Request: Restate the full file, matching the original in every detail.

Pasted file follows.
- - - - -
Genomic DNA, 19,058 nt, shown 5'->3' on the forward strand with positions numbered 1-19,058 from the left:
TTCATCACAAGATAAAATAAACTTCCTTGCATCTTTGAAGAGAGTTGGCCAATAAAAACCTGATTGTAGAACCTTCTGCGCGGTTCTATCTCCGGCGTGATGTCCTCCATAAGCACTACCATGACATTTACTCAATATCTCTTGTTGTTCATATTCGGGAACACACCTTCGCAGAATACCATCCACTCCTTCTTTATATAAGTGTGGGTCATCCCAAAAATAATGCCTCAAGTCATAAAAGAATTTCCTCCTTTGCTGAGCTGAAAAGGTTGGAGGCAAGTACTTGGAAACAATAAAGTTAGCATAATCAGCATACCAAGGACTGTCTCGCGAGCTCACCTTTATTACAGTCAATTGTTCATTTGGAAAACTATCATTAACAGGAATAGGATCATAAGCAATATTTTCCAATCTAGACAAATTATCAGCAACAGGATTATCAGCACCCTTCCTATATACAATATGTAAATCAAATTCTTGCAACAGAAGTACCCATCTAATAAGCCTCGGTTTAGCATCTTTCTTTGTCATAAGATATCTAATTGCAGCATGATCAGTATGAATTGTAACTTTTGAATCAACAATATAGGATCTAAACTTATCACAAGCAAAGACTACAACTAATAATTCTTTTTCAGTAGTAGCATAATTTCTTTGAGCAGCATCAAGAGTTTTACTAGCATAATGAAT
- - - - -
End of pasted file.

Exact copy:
Genomic DNA, 19,058 nt, shown 5'->3' on the forward strand with positions numbered 1-19,058 from the left:
TTCATCACAAGATAAAATAAACTTCCTTGCATCTTTGAAGAGAGTTGGCCAATAAAAACCTGATTGTAGAACCTTCTGCGCGGTTCTATCTCCGGCGTGATGTCCTCCATAAGCACTACCATGACATTTACTCAATATCTCTTGTTGTTCATATTCGGGAACACACCTTCGCAGAATACCATCCACTCCTTCTTTATATAAGTGTGGGTCATCCCAAAAATAATGCCTCAAGTCATAAAAGAATTTCCTCCTTTGCTGAGCTGAAAAGGTTGGAGGCAAGTACTTGGAAACAATAAAGTTAGCATAATCAGCATACCAAGGACTGTCTCGCGAGCTCACCTTTATTACAGTCAATTGTTCATTTGGAAAACTATCATTAACAGGAATAGGATCATAAGCAATATTTTCCAATCTAGACAAATTATCAGCAACAGGATTATCAGCACCCTTCCTATATACAATATGTAAATCAAATTCTTGCAACAGAAGTACCCATCTAATAAGCCTCGGTTTAGCATCTTTCTTTGTCATAAGATATCTAATTGCAGCATGATCAGTATGAATTGTAACTTTTGAATCAACAATATAGGATCTAAACTTATCACAAGCAAAGACTACAACTAATAATTCTTTTTCAGTAGTAGCATAATTTCTTTGAGCAGCATCAAGAGTTTTACTAGCATAATGAAT